While forgiving often seems like something that you do for others, it is, in reality, something you do for yourself.
Forgiving benefits the person who receives forgiveness, and it benefits the person who forgives even more.
Many times, the person that has not received forgiveness has forgotten the event while the person who refuses to forgive continues to harbor anger and bitterness. Holding on to anger and bitterness harms the angry person more than it harms others.
I have heard many people say that they have experienced events in their lives that they cannot forgive. I suggest that line of thinking makes two common mistakes:
- Confusing forgiving with forgetting, and
- Confusing can’t forgive with won’t forgive.
You can forgive someone for their actions without forgetting what happened. If the harm really is severe and you believe that it will come back again in the future, you can choose to let go of the anger and negative thoughts about the other person without forgetting that they cannot be trusted in certain situations.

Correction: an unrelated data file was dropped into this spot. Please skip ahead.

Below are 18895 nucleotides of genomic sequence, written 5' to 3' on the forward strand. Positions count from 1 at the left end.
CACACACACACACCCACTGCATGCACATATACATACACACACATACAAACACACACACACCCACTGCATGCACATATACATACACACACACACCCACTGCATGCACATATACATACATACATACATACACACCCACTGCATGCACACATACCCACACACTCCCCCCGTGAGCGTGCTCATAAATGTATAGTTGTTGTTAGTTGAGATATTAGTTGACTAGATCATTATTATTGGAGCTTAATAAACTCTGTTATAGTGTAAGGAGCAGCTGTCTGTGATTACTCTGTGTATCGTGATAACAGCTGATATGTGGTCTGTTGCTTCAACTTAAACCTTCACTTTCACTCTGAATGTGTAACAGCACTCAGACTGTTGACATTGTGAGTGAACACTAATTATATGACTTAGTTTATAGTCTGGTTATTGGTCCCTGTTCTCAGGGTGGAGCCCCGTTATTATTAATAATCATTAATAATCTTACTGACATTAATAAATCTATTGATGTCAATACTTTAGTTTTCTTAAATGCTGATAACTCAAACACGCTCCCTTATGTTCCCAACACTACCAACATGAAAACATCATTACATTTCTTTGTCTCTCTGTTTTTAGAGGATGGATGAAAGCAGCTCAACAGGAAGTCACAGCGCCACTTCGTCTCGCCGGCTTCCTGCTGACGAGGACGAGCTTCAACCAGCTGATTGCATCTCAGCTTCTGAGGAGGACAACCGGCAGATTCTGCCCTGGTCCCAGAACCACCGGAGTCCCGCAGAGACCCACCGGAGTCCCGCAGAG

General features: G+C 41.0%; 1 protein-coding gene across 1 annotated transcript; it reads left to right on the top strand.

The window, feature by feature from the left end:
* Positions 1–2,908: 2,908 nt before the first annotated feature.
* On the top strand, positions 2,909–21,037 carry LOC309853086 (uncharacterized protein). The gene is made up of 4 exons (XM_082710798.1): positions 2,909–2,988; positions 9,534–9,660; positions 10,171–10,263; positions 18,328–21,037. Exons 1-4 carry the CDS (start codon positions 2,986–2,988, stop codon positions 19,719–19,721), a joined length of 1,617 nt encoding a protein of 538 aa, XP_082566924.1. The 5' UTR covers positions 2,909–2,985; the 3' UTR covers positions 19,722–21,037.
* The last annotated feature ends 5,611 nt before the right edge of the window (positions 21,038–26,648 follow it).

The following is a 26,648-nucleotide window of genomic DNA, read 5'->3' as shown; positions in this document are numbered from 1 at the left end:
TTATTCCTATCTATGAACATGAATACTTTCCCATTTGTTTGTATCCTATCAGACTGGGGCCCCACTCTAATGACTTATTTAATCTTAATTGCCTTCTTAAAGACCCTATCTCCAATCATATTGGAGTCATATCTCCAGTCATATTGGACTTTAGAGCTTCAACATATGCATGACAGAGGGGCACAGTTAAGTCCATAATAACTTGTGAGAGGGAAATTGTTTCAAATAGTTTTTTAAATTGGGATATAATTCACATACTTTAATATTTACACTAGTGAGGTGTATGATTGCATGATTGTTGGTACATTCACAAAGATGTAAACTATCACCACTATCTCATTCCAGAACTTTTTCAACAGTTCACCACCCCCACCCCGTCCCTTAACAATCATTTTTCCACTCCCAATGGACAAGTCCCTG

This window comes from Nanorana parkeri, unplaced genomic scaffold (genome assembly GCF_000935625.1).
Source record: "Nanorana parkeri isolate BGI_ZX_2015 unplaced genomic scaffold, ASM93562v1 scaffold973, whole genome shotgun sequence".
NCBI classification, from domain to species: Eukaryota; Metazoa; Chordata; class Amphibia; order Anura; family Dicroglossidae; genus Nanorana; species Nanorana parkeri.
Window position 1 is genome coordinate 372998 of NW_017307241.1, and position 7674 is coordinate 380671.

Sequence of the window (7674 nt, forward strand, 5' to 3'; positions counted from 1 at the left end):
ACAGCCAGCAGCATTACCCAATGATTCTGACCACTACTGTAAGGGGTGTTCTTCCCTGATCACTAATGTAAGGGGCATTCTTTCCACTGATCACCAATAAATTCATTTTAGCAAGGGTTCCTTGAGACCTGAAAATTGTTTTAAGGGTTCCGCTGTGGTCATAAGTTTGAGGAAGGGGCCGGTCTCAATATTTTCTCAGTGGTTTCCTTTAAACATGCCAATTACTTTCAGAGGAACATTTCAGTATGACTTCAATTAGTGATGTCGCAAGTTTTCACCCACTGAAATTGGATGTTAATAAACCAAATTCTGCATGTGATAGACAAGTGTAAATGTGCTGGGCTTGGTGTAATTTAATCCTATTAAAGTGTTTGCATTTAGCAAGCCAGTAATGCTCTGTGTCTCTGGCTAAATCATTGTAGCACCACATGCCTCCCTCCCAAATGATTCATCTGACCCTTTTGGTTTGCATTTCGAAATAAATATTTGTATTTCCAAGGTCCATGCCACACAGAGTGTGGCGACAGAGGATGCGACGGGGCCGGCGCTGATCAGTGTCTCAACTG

If someone has harmed you, you can forgive them in order to move forward and remember that you do not feel safe trusting them in the future.
Choosing to let go of anger implies an act of will. It is a choice, and most people (with only a few exceptions) really are free to choose how they think.
Initial anger might be beyond control, and that moment is temporary. Continuing to be angry is a choice.
To free yourself to build healthy, happy, productive personal and professional relationships, choose to forgive.